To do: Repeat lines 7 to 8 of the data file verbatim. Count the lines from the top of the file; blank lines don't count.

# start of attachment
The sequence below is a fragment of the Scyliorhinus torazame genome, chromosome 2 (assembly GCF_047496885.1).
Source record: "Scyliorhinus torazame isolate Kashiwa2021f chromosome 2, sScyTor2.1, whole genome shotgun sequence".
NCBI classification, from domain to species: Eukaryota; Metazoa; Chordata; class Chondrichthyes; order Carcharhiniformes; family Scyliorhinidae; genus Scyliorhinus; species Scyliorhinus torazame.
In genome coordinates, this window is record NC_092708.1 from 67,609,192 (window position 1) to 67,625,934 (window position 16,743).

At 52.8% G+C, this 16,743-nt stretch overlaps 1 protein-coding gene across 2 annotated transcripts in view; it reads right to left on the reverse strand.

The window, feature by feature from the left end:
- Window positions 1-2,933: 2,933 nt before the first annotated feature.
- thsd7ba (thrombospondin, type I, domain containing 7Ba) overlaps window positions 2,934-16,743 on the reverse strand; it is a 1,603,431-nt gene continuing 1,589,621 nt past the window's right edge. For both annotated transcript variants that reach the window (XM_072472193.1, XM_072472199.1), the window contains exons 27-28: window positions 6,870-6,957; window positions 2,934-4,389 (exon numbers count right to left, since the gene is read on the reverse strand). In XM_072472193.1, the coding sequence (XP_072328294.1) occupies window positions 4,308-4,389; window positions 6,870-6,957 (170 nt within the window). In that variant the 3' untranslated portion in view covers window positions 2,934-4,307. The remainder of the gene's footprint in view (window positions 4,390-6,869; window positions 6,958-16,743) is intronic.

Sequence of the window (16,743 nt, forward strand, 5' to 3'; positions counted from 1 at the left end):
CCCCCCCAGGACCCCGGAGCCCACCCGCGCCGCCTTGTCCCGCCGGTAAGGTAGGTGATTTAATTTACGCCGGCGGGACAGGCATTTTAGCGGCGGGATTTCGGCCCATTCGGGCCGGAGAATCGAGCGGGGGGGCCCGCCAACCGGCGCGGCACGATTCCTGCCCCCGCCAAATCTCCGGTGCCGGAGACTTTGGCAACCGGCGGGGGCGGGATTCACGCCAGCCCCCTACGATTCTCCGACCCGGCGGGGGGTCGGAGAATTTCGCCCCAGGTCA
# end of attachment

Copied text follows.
- Window positions 1-2,933: 2,933 nt before the first annotated feature.
- thsd7ba (thrombospondin, type I, domain containing 7Ba) overlaps window positions 2,934-16,743 on the reverse strand; it is a 1,603,431-nt gene continuing 1,589,621 nt past the window's right edge. For both annotated transcript variants that reach the window (XM_072472193.1, XM_072472199.1), the window contains exons 27-28: window positions 6,870-6,957; window positions 2,934-4,389 (exon numbers count right to left, since the gene is read on the reverse strand). In XM_072472193.1, the coding sequence (XP_072328294.1) occupies window positions 4,308-4,389; window positions 6,870-6,957 (170 nt within the window). In that variant the 3' untranslated portion in view covers window positions 2,934-4,307. The remainder of the gene's footprint in view (window positions 4,390-6,869; window positions 6,958-16,743) is intronic.